The Fight against He­pati­tis B: Fi­nally there is light at the end of the tun­nel


The health sec­tor in Uganda is very frail. The sec­tor bat­tles with in­sti­tu­tional bot­tle­necks, in­ad­e­quate fund­ing, and hu­man re­source gaps among oth­ers. This is fur­ther com­pounded with out­breaks of epi­demics amid re­source con­straints. One such dis­ease that has largely ne­glected is He­pati­tis B. The preva­lence rate in Ugan­dan is (10%) a lot more than HIV/​AIDs which is 7.2% (Adult preva­lence)

He­pati­tis B is a se­ri­ous liver in­fec­tion caused by the he­pati­tis B virus (HBV). For some peo­ple, he­pati­tis B in­fec­tion be­comes chronic, mean­ing it lasts more than six months. Hav­ing chronic he­pati­tis B in­creases your risk of de­vel­op­ing liver fail­ure, liver can­cer or cir­rho­sis — a con­di­tion that causes per­ma­nent scar­ring of the liver. A vac­cine can pre­vent he­pati­tis B, but there’s no cure if you have it. If you’re in­fected, tak­ing cer­tain pre­cau­tions can help pre­vent spread­ing HBV to oth­ers.
This pan­demic had been killing peo­ple silently with lit­tle ac­tion from gov­ern­ment or de­vel­op­ment part­ners.

On 3 July 2014, Hon Ababiku Jes­sica, Woman MP Ad­ju­mani pe­ti­tioned par­lia­ment on the out­break of He­pati­tis B (HBV) in Madi Sub re­gion. It was in­di­cated that be­tween April and July 2014 only 121 cases had been reg­is­tered in Ad­ju­mani hos­pi­tal alone.

3.5 mil­lion Ugan­dans (10%) are liv­ing with chronic he­pati­tis B, with the high­est in­fec­tion rates in Karamoja (23.9%), North­ern Uganda (20%), West Nile(18.5%) and west­ern re­gion (10%). He­pati­tis B (HBV) is re­spon­si­ble for 80% of all liver can­cers in Mu­lago hos­pi­tal.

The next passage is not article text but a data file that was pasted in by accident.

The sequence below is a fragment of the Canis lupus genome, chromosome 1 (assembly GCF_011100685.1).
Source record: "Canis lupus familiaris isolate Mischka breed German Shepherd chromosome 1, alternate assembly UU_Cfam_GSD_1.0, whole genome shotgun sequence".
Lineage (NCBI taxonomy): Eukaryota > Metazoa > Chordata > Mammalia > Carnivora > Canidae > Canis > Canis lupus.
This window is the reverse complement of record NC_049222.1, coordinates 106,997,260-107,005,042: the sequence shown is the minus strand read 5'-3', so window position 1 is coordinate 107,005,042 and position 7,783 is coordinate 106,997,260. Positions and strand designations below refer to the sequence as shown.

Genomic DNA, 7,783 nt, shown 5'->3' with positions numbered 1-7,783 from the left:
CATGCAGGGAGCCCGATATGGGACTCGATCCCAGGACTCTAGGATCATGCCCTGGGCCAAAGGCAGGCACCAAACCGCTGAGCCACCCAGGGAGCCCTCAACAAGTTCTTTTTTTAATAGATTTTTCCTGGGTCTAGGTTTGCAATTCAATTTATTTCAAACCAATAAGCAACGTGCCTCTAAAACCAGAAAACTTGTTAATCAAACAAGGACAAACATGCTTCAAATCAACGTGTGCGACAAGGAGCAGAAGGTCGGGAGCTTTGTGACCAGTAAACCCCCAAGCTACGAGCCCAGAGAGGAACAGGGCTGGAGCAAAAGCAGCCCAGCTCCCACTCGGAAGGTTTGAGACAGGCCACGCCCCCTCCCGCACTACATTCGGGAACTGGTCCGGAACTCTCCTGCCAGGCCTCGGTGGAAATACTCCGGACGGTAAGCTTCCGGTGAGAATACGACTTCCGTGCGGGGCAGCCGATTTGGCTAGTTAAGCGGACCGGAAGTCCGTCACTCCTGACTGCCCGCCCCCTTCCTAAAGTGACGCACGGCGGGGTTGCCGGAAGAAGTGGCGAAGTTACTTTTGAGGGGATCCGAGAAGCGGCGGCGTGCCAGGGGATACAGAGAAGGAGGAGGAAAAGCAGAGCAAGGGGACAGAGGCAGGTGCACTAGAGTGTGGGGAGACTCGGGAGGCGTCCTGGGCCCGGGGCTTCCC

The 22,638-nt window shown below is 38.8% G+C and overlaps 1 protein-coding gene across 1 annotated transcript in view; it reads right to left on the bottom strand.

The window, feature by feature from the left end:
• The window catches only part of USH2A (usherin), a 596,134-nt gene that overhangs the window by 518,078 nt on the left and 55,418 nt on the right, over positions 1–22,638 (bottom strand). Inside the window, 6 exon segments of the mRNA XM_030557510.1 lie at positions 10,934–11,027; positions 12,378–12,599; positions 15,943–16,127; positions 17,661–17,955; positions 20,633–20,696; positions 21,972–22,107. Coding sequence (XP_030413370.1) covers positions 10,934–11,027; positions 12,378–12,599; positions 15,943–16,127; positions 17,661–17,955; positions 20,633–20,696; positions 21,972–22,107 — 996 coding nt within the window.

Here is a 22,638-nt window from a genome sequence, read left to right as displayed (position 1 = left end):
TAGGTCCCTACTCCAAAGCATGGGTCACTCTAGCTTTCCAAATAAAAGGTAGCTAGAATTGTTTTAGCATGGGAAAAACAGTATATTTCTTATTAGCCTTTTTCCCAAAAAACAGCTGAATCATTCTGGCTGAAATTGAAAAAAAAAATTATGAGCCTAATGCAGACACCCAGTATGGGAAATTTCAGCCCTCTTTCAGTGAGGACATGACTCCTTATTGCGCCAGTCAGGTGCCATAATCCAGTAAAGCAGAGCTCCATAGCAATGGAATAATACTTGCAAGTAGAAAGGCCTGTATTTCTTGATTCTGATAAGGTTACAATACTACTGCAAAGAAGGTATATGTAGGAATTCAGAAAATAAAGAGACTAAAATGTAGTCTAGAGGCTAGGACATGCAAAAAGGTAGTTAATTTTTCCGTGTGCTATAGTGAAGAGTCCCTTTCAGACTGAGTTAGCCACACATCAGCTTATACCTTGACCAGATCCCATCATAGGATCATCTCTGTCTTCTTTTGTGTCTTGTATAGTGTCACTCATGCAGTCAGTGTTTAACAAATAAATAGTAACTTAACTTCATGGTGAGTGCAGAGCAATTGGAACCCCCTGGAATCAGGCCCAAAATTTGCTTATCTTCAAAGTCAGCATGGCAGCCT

In the past two years the min­istry of health had in­di­cated that fund­ing for fight­ing the epi­demic was an un­funded pri­or­ity re­quir­ing 30 bil­lion shillings. How­ever, the fight re­ceived an enor­mous ally in the mem­bers of par­lia­ment on the com­mit­tee on health. In the pol­icy state­ments for Min­istry of health for the FYs 2014/​15 and 2015/​16, the min­istry re­quires 29.5 bn shillings for emer­gency re­sponse to­wards mit­i­gat­ing the He­pati­tis B out­break in the coun­try. This is to cover im­mu­niza­tion for both chil­dren and adults. In the bud­get for FY 2015/​16, 5bn shillings was ear­marked for this cause.

The par­lia­men­tary com­mit­tee on health urged par­lia­ment and min­istry of health to find funds within the bud­get to ad­dress this con­cern. Mem­bers even sug­gested that un­less funds for fight­ing HBV are made avail­able the bud­get for health would not be passed. Con­se­quently the bud­get for HBV was in­creased from 5 to 10 bil­lion shillings for the FY 2015/​16.

In their pre­sen­ta­tion to the com­mit­tee on health on 16th July 2015, the min­istry of health of­fi­cials ex­plained how the funds al­lo­cated are go­ing to be used to tackle the epi­demic. Among these in­clude procur­ing vac­cines, procur­ing an­tivi­ral and lab reagents and pro­gramme de­vel­op­ment and ac­tiv­i­ties. Vac­ci­na­tion is the pri­mary rem­edy: The goal of vac­ci­na­tion is to re­duce the com­pli­ca­tions of HBV such as liver fail­ure, liver cir­rho­sis and liver can­cer, re­duce the so­cio-eco­nomic im­pact of HBV and re­duce com­mu­nity im­mu­nity to HBV.

Amid re­source con­straints and bud­gets cuts in the health sec­tor, the ef­forts of par­lia­ment and min­istry of health to find last­ing so­lu­tions to the pan­demic are com­mend­able. But the chal­lenges still per­sist es­pe­cially in re­gards to fund­ing gaps given the huge de­mand for the ser­vice from the in­creas­ingly grow­ing pop­u­la­tion, lim­ited ev­i­dence, ex­pe­ri­ence and ex­per­tise na­tion­ally and glob­ally, in­ad­e­quate in­vest­ments in health ser­vices es­pe­cially hu­man re­source, screen­ing and in­fra­struc­ture and lim­ited donor sup­port.

That with­stand­ing, the ef­forts be­ing made right now are a step in the right di­rec­tion, and hope­fully in the sub­se­quent bud­gets sim­i­lar pro­vi­sions will be made to en­sure that all Ugan­dans are vac­ci­nated and im­mune to this dan­ger­ous dis­ease.